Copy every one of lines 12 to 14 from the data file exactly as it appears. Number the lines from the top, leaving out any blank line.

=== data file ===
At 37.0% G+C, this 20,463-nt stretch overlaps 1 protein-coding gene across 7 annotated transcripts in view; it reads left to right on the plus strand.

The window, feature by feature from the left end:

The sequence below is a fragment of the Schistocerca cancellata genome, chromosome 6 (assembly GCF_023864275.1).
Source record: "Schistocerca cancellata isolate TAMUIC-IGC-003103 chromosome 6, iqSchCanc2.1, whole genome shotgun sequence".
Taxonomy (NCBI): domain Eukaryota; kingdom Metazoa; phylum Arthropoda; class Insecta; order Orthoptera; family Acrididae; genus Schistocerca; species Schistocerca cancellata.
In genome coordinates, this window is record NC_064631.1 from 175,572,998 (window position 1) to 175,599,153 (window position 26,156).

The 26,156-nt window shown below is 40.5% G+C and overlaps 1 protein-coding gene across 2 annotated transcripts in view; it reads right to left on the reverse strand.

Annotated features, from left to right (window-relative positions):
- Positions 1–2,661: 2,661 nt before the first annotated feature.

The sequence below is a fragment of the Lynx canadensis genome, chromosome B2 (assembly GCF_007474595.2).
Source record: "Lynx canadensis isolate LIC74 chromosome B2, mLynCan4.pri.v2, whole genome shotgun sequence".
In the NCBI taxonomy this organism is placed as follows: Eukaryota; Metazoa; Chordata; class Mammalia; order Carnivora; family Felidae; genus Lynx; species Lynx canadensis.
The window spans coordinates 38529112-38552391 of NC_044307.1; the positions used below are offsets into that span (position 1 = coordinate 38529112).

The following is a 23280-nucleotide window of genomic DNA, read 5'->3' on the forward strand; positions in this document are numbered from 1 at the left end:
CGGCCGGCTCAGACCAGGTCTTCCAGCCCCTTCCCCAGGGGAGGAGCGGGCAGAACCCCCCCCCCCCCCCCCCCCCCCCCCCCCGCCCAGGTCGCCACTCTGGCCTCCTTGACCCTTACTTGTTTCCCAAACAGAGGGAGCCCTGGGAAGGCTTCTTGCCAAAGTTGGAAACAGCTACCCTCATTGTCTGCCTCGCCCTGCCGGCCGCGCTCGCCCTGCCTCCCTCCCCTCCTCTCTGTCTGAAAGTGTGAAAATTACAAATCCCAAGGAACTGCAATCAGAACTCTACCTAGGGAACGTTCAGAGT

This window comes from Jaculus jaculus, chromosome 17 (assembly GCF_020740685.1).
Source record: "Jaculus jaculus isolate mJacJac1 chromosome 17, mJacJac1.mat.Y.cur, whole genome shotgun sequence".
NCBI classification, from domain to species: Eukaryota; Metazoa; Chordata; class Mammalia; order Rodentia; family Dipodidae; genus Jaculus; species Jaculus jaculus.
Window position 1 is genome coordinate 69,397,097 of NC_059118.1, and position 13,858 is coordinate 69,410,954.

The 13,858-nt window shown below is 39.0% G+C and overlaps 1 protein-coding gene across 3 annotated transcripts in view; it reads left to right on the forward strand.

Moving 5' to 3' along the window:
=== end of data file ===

In the NCBI taxonomy this organism is placed as follows: Eukaryota; Metazoa; Chordata; class Mammalia; order Carnivora; family Felidae; genus Lynx; species Lynx canadensis.
The window spans coordinates 38529112-38552391 of NC_044307.1; the positions used below are offsets into that span (position 1 = coordinate 38529112).

The following is a 23280-nucleotide window of genomic DNA, read 5'->3' on the forward strand; positions in this document are numbered from 1 at the left end: